SciELO - Scientific Electronic Library Online

vol.8 número4A Conceptual Model of Technology Transfer for Public Universities in MexicoMarketing Approach of Brazilian Wind Energy Sector índice de autoresíndice de materiabúsqueda de artículos
Home Pagelista alfabética de revistas  

Servicios Personalizados




Links relacionados


Journal of technology management & innovation

versión On-line ISSN 0718-2724

Journal of Technology Management & Innovation vol.8 no.4 Santiago dic. 2013 



PII- Potential Innovation Index: a Tool to Benchmark Innovation Capabilities in International Context


Daniel Galvez, Mauricio Camargo, Julio Rodriguez, Laure Morel

Lorraine University / ERPI (Equipe de Recherche des Processus Innovatifs), 8, rue Bastien Lepage 54010 Nancy Cedex, France. Corresponding author, e-mail:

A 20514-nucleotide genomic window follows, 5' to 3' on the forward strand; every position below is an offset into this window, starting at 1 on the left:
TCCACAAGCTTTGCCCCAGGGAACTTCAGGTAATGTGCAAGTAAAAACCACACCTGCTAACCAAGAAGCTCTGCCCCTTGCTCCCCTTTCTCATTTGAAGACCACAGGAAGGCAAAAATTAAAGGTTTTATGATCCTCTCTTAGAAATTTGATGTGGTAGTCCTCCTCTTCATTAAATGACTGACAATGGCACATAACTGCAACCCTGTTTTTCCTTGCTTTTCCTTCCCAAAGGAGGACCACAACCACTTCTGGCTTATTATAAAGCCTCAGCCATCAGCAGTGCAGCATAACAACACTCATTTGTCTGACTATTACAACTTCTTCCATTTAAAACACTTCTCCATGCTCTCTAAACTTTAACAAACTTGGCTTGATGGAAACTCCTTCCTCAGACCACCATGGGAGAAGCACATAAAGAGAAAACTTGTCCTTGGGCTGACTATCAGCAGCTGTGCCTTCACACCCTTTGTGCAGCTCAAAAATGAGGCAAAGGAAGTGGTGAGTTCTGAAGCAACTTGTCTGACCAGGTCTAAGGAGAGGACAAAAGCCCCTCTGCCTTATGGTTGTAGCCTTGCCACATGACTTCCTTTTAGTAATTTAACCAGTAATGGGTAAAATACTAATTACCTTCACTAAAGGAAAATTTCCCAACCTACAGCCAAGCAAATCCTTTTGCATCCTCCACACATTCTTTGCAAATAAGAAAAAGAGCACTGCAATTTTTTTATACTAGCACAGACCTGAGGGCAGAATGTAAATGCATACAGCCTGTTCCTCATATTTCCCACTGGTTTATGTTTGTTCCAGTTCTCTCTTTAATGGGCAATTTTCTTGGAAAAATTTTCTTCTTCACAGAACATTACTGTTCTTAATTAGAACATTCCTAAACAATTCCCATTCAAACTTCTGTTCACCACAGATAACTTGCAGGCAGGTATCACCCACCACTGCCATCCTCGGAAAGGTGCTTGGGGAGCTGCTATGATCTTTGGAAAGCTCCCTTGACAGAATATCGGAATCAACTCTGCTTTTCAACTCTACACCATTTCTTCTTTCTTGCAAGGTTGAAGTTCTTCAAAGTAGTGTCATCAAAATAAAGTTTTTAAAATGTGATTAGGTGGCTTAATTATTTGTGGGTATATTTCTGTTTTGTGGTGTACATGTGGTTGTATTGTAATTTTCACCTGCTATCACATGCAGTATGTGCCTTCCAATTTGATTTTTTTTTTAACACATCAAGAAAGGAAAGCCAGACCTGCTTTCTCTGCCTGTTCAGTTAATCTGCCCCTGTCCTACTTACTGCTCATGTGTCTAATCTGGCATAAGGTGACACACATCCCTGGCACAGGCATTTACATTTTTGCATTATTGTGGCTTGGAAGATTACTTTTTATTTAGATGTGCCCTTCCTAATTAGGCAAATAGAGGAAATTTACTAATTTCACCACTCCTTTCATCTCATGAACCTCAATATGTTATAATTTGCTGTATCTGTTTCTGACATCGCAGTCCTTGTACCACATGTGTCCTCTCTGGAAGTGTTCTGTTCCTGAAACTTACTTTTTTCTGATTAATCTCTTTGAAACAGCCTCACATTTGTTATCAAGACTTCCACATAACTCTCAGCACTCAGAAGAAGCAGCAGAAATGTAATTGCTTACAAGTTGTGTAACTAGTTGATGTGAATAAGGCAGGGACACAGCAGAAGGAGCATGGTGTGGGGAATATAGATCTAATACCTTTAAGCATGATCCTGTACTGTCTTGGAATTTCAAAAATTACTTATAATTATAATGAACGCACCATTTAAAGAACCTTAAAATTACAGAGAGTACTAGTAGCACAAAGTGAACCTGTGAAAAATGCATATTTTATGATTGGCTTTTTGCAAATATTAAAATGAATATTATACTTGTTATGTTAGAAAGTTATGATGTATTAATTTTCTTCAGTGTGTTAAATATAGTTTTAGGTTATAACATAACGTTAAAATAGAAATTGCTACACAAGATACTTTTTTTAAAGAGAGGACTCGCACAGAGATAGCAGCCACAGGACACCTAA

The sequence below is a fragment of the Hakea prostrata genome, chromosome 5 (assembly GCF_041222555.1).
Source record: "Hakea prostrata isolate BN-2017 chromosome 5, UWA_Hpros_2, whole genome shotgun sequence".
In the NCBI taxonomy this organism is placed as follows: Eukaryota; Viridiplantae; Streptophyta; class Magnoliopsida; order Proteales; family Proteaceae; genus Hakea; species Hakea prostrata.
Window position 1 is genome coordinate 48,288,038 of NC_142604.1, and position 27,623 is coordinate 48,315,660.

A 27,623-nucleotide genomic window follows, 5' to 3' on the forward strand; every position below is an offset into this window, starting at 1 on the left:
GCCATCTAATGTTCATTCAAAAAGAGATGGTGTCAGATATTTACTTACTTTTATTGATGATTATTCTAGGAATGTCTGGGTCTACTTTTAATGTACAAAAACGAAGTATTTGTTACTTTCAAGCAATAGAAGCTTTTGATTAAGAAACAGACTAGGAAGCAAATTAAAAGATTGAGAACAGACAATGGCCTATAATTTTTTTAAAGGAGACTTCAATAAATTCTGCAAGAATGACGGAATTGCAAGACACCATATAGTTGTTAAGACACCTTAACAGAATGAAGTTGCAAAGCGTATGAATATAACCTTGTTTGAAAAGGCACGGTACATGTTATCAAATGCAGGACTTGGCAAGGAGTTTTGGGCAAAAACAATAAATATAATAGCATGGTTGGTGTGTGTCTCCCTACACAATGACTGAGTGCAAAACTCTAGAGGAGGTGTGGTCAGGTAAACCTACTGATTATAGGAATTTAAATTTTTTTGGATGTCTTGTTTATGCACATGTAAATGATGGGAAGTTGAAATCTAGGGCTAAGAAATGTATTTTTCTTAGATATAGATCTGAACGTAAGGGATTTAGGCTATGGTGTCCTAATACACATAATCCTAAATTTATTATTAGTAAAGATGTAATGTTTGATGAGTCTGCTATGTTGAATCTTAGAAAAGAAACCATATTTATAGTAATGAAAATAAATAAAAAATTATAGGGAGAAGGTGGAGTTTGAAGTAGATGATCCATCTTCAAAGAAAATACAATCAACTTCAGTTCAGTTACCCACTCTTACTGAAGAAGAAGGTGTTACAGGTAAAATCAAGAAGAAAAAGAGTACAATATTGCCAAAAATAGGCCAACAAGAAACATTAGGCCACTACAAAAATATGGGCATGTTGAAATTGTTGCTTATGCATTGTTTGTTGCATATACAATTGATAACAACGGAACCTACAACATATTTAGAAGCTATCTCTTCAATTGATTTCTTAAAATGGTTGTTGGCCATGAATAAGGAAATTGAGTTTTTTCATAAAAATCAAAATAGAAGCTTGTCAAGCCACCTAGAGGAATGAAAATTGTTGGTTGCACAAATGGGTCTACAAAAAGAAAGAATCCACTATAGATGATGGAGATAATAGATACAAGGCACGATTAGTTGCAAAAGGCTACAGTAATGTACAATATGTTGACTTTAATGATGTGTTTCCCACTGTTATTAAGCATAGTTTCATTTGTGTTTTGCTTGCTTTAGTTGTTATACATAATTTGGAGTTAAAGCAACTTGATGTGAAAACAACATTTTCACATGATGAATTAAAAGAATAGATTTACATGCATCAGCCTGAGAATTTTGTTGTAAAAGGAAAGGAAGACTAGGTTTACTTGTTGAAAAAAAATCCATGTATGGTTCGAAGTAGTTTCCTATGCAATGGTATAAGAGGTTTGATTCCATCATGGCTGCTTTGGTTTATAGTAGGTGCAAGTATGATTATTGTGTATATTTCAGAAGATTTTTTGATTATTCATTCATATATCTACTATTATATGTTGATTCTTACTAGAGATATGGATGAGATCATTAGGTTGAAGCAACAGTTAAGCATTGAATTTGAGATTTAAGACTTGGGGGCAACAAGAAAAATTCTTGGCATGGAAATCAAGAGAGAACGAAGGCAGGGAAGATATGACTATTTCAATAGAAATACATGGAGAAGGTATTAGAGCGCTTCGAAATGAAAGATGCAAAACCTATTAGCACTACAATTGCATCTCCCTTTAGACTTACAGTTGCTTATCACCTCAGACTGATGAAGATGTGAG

Benchmarking has become a useful tool for companies, enabling better decision-making and improvement of internal practices towards world-class performance. Nevertheless, concerning SMEs' innovation capabilities from traditional sectors, benchmarking applications have been scarce. This article uses a predefined metric named the "Potential Innovation Index (PII)", based on internal practices of the firms to compare innovation capabilities of two groups of similar SMEs from 2 different geographical, cultural and social contexts. Results were used to analyze similarities and differences, strengths and weaknesses of the groups. Obtained results confirm the difficulties to innovate of this type firms, no matters the sector or country, as over 55% of the companies studied were evaluated as having a low innovative performance. However, regarding the index's constitutive practices, significant differences were found. Which leads to infer that innovation support strategies to enhance innovation must be adapted to the local context and culture.

Keywords: Benchmarking; innovation capabilities; Potential Innovation Index; SMEs; innovation practices.